The second issue was the extent to which governments should be allowed to interfere in the lives of people. By saying sorry, Rudd was saying sorry for past governments being racist, which allowed Rudd to communicate an image that he was not racist. It must be stressed; however, that Rudd was not saying sorry for governments passing judgements on what constitutes a "moral" relationship between two consenting adults, or deciding that governments should be able to interfer in people's lives in the name of "helping" them. Today, governments continue to pass judgement on the relationships of consenting adults and continue to pass laws that inpose undue restriction on what people can and can not do. Furthermore, Aborigines continue to be subjected to disproportionately high numbers of social engineering programs designed to help them. These programs are not based on need, but on skin colour. The government's own reports indicate that the programs often don't help and have actually resulted in Aborigines going backwards in many areas.
Because Rudd was apologising for an attitude that may or may not have existed, rather than power to make race-based laws that definately existed, Rudd didn't have to answer questions about whether the Federal government should lose its power to make laws targeted at Aborigines or non-Aborigines that associated with Aborigines.
Considering that various state laws prosecuted white men for having sexual relationships with Aboriginal women, and even prosecuted them for just being in the women's presence, it is really no surprise that almost 100,000 children of mixed heritage ended up not knowing who their mothers or fathers were. For creating those laws, various state governments contributed to broken families. Despite contributing to family breakdown, there has yet to be a court case that has found that any state government used race over welfare when deciding whether to place mixed race children in the missions. It is unfortunate that, in the dispute over whether a law targeted mixed race children existed, the real lessons of history were not addressed.
Stolen Generations in Australian movies
The story of the Stolen Generations have been told by two movies, Rabbit-Proof Fence (2002) and Australia (2009). Both movies were funded by the federal government and both took the perspective that it was racist attitudes that resulted in the children ending up in missions. Both movies showed ignorance of agreed laws and in their design, both movies showed many of the cultural fingerprints that they denounced.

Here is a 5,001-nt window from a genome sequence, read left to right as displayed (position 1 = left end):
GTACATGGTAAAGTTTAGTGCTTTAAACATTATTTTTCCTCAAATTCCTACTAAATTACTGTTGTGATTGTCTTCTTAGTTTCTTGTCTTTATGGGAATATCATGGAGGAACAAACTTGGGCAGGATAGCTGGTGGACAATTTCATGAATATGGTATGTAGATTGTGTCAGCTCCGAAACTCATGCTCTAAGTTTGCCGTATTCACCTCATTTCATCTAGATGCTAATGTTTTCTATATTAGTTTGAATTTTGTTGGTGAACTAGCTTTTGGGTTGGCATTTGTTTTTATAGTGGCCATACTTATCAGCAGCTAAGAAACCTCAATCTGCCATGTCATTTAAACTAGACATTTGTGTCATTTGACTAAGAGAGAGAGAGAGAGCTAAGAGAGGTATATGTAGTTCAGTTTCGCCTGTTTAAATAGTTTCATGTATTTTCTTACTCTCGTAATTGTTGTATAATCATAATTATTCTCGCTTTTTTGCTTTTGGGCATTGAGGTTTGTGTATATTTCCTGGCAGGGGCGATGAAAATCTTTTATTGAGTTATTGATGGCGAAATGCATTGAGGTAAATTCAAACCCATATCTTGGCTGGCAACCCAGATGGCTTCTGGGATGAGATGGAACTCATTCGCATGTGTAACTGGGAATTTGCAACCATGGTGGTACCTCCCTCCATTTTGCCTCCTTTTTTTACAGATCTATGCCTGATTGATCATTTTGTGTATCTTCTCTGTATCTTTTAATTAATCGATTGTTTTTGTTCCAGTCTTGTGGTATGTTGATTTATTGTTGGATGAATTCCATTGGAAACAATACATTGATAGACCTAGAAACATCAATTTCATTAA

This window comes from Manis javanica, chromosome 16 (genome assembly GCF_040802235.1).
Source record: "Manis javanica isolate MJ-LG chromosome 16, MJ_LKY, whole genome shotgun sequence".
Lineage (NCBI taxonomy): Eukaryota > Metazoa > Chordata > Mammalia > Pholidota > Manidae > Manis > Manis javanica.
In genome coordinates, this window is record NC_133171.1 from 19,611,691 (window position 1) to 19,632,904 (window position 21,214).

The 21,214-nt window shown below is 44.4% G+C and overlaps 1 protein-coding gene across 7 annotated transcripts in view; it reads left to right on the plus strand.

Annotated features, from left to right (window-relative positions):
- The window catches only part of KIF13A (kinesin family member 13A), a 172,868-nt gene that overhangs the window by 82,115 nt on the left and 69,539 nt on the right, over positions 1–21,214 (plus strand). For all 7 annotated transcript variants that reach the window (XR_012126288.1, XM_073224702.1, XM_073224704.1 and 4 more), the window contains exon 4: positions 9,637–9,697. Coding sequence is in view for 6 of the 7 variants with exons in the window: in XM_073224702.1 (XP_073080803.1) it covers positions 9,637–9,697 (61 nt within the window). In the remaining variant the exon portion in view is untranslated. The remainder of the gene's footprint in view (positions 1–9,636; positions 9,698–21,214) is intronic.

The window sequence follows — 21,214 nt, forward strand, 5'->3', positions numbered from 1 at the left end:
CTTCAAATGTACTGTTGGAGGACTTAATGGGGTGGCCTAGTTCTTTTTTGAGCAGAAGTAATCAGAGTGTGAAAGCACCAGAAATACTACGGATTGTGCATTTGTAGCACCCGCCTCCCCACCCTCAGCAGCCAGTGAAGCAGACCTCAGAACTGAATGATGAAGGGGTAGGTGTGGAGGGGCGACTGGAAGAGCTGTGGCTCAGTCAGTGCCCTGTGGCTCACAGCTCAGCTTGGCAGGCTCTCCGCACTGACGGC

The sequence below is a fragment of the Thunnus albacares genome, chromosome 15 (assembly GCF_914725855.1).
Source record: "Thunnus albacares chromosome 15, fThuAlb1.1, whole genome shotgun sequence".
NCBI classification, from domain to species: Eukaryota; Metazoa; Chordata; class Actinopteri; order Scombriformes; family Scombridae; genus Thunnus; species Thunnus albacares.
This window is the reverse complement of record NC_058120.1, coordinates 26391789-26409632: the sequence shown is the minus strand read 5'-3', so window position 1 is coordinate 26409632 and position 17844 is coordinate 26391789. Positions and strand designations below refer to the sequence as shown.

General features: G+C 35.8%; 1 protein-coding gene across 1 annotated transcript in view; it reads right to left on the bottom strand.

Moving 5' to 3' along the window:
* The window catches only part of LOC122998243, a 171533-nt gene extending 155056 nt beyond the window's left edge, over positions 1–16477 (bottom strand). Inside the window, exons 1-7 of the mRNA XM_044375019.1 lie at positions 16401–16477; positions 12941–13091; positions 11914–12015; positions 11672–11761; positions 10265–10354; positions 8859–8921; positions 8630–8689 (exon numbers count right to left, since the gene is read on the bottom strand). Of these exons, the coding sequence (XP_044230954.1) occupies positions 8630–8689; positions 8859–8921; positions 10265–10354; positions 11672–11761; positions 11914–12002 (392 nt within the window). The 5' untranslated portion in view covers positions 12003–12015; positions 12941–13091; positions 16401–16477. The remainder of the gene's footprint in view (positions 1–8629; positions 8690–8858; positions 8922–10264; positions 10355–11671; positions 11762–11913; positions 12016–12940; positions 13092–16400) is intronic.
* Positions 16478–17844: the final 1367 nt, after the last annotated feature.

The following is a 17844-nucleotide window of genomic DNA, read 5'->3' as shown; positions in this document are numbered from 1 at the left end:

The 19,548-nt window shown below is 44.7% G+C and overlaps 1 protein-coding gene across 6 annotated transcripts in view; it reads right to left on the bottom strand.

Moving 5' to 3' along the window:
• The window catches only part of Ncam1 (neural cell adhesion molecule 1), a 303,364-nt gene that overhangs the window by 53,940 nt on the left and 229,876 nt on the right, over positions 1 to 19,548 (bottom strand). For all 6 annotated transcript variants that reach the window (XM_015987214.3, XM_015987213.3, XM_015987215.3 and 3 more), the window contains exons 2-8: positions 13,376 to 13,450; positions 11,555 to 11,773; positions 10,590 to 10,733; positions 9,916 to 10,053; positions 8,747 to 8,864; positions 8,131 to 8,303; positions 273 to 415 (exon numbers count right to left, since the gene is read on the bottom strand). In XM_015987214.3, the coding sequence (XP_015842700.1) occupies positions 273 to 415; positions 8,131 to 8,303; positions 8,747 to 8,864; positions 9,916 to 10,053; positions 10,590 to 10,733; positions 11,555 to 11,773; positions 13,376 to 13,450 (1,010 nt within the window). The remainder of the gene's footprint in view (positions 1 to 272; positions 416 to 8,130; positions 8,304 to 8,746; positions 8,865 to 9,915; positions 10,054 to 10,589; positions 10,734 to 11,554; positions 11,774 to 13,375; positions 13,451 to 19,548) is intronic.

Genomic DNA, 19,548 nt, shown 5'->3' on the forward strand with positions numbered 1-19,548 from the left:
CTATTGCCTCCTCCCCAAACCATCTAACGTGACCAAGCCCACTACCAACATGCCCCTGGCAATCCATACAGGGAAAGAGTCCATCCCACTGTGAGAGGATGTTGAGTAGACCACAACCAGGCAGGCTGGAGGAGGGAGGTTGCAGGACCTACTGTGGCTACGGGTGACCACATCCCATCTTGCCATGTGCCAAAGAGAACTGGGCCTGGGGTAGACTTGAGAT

Rabbit-Proof Fence told the story of three young girls being ripped from their mother's arms, taken to a mission thousands of kilometres away, but then escaping to go home. The movie was based on a true story, but elements had been altered for dramatic effect. Specifically, the bush camp was shown in idyllic terms, the removal was violent, the mission was a depicted as a cruel concentration camp and the children made it home to their mother.
While director Phillip Noyce stated that he wanted to show respect for Aboriginal culture, his movie showed that he had very little. Firstly, he preferred the music of Englishman Peter Gabriel to the music of the people he claimed he was fighting for. Secondly, his actions in making the movie shared a number of parallels with A.O Neveille, the bad guy of the movie. To be more precise, Noyce also scoured bush camps to find his Aboriginal actors and believed he was giving them an opportunity for a better life. Everlyn Sampi, the star of the movie, was not always grateful for the opportunity given to her by the white man. She was rude to Noyce and kept running away. In response, Noyce abused her and said she showed "signs of the worst behaviour that I’ve observed." Noyce then explained to journalists,
“During the rehearsals, she ran away twice. We found her in a telephone booth ringing up inquiries trying to book a ticket back to Broome….I found myself thinking, ‘I have to look after her. She can live with us. I’ll send her to school.'”
When reporter James Thomas asked Noyce if he had noticed a commonality between his own attitudes and those of Neville, Noyce said,
"Well, I suppose in one way you could say that in a different context, in a different time, I’m A.O. Neville promising these young Aboriginal children a better life, asking them to do things that are against their instincts, perhaps because it’s for their own good. But we do live in a slightly different world..."
Noyce failed to elaborate on how the worlds were different. For many Aborigines in bush camps, the lifestyle today isn’t much different to what it was like 70 years ago. Furthermore, whites such as Noyce continue to look upon the camps with the same judgemental attitudes that they did in the days of A.O Neville. The only real difference is that the whites deal with their prejudices in a different way.
Another feature of Noyce was his ignorance about the laws of Australian states that actually allowed social workers to do what they did. It was clear that he had not considered the laws at all when he said:
"For me, Rabbit-Proof Fence the movie will be as much about stolen history. History that we Australians needed to reclaim...Until 1967, Australian Aborigines couldn’t vote and were not counted as citizens."
The 1967 referendum that Noyce was referring to had nothing to do with voting or citizenship. It was whether the Federal government should be given the power to make laws targeted at Aborigines; the very power that states had and which his movie was meant to be denouncing.